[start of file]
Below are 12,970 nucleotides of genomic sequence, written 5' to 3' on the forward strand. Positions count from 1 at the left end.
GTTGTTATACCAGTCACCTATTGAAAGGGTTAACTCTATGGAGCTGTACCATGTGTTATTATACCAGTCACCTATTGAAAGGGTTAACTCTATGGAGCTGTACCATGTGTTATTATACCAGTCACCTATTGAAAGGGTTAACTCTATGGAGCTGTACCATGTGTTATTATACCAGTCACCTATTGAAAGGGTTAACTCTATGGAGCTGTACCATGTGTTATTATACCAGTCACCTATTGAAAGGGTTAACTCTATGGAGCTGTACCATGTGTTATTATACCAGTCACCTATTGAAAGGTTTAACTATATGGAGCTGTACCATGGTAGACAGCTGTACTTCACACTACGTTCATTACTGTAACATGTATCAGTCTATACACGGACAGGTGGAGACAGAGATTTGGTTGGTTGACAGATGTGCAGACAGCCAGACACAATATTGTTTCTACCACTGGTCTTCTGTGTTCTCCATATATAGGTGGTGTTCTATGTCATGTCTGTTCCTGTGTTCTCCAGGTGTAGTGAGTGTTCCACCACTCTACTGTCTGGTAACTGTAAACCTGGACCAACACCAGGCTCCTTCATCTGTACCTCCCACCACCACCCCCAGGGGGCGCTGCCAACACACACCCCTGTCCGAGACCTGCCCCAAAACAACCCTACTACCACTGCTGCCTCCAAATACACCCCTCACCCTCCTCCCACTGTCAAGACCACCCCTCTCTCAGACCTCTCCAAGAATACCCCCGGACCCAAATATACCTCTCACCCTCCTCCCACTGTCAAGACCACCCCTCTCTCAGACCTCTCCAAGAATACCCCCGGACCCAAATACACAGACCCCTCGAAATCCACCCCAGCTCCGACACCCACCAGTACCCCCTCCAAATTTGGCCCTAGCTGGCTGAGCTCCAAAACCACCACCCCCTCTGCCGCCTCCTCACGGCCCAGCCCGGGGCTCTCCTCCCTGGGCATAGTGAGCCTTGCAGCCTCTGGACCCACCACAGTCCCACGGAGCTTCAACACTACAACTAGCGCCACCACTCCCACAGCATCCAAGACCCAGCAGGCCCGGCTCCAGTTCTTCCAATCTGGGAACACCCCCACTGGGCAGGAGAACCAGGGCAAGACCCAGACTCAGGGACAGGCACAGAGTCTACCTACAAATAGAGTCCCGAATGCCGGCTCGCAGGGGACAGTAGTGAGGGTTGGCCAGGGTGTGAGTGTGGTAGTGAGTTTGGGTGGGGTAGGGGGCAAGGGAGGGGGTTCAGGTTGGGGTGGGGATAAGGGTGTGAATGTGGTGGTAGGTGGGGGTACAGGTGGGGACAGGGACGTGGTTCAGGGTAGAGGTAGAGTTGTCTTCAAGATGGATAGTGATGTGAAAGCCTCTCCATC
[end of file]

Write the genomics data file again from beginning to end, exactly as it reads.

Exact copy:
Below are 12,970 nucleotides of genomic sequence, written 5' to 3' on the forward strand. Positions count from 1 at the left end.
GTTGTTATACCAGTCACCTATTGAAAGGGTTAACTCTATGGAGCTGTACCATGTGTTATTATACCAGTCACCTATTGAAAGGGTTAACTCTATGGAGCTGTACCATGTGTTATTATACCAGTCACCTATTGAAAGGGTTAACTCTATGGAGCTGTACCATGTGTTATTATACCAGTCACCTATTGAAAGGGTTAACTCTATGGAGCTGTACCATGTGTTATTATACCAGTCACCTATTGAAAGGGTTAACTCTATGGAGCTGTACCATGTGTTATTATACCAGTCACCTATTGAAAGGTTTAACTATATGGAGCTGTACCATGGTAGACAGCTGTACTTCACACTACGTTCATTACTGTAACATGTATCAGTCTATACACGGACAGGTGGAGACAGAGATTTGGTTGGTTGACAGATGTGCAGACAGCCAGACACAATATTGTTTCTACCACTGGTCTTCTGTGTTCTCCATATATAGGTGGTGTTCTATGTCATGTCTGTTCCTGTGTTCTCCAGGTGTAGTGAGTGTTCCACCACTCTACTGTCTGGTAACTGTAAACCTGGACCAACACCAGGCTCCTTCATCTGTACCTCCCACCACCACCCCCAGGGGGCGCTGCCAACACACACCCCTGTCCGAGACCTGCCCCAAAACAACCCTACTACCACTGCTGCCTCCAAATACACCCCTCACCCTCCTCCCACTGTCAAGACCACCCCTCTCTCAGACCTCTCCAAGAATACCCCCGGACCCAAATATACCTCTCACCCTCCTCCCACTGTCAAGACCACCCCTCTCTCAGACCTCTCCAAGAATACCCCCGGACCCAAATACACAGACCCCTCGAAATCCACCCCAGCTCCGACACCCACCAGTACCCCCTCCAAATTTGGCCCTAGCTGGCTGAGCTCCAAAACCACCACCCCCTCTGCCGCCTCCTCACGGCCCAGCCCGGGGCTCTCCTCCCTGGGCATAGTGAGCCTTGCAGCCTCTGGACCCACCACAGTCCCACGGAGCTTCAACACTACAACTAGCGCCACCACTCCCACAGCATCCAAGACCCAGCAGGCCCGGCTCCAGTTCTTCCAATCTGGGAACACCCCCACTGGGCAGGAGAACCAGGGCAAGACCCAGACTCAGGGACAGGCACAGAGTCTACCTACAAATAGAGTCCCGAATGCCGGCTCGCAGGGGACAGTAGTGAGGGTTGGCCAGGGTGTGAGTGTGGTAGTGAGTTTGGGTGGGGTAGGGGGCAAGGGAGGGGGTTCAGGTTGGGGTGGGGATAAGGGTGTGAATGTGGTGGTAGGTGGGGGTACAGGTGGGGACAGGGACGTGGTTCAGGGTAGAGGTAGAGTTGTCTTCAAGATGGATAGTGATGTGAAAGCCTCTCCATC